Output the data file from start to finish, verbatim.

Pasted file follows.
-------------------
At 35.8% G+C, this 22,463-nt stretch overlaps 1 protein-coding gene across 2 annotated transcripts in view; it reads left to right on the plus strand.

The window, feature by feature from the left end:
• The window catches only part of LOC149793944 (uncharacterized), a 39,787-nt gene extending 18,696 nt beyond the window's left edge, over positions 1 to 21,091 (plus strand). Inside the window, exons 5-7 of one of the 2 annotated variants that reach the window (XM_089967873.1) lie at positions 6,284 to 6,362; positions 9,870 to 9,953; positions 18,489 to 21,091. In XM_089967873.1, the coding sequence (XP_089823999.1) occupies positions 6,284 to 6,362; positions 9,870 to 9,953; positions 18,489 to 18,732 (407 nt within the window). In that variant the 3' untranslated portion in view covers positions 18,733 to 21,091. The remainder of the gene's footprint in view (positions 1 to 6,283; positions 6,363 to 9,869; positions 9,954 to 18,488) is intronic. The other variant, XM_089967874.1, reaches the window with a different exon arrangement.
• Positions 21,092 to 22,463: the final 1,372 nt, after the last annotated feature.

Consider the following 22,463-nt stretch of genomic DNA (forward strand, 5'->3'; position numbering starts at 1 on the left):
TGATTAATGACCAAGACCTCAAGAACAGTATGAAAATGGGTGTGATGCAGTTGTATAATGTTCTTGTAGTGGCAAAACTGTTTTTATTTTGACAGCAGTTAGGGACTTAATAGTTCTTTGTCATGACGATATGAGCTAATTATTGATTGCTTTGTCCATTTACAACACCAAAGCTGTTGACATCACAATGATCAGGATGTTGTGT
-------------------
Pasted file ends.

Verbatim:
At 35.8% G+C, this 22,463-nt stretch overlaps 1 protein-coding gene across 2 annotated transcripts in view; it reads left to right on the plus strand.

The window, feature by feature from the left end:
• The window catches only part of LOC149793944 (uncharacterized), a 39,787-nt gene extending 18,696 nt beyond the window's left edge, over positions 1 to 21,091 (plus strand). Inside the window, exons 5-7 of one of the 2 annotated variants that reach the window (XM_089967873.1) lie at positions 6,284 to 6,362; positions 9,870 to 9,953; positions 18,489 to 21,091. In XM_089967873.1, the coding sequence (XP_089823999.1) occupies positions 6,284 to 6,362; positions 9,870 to 9,953; positions 18,489 to 18,732 (407 nt within the window). In that variant the 3' untranslated portion in view covers positions 18,733 to 21,091. The remainder of the gene's footprint in view (positions 1 to 6,283; positions 6,363 to 9,869; positions 9,954 to 18,488) is intronic. The other variant, XM_089967874.1, reaches the window with a different exon arrangement.
• Positions 21,092 to 22,463: the final 1,372 nt, after the last annotated feature.

Consider the following 22,463-nt stretch of genomic DNA (forward strand, 5'->3'; position numbering starts at 1 on the left):
TGATTAATGACCAAGACCTCAAGAACAGTATGAAAATGGGTGTGATGCAGTTGTATAATGTTCTTGTAGTGGCAAAACTGTTTTTATTTTGACAGCAGTTAGGGACTTAATAGTTCTTTGTCATGACGATATGAGCTAATTATTGATTGCTTTGTCCATTTACAACACCAAAGCTGTTGACATCACAATGATCAGGATGTTGTGT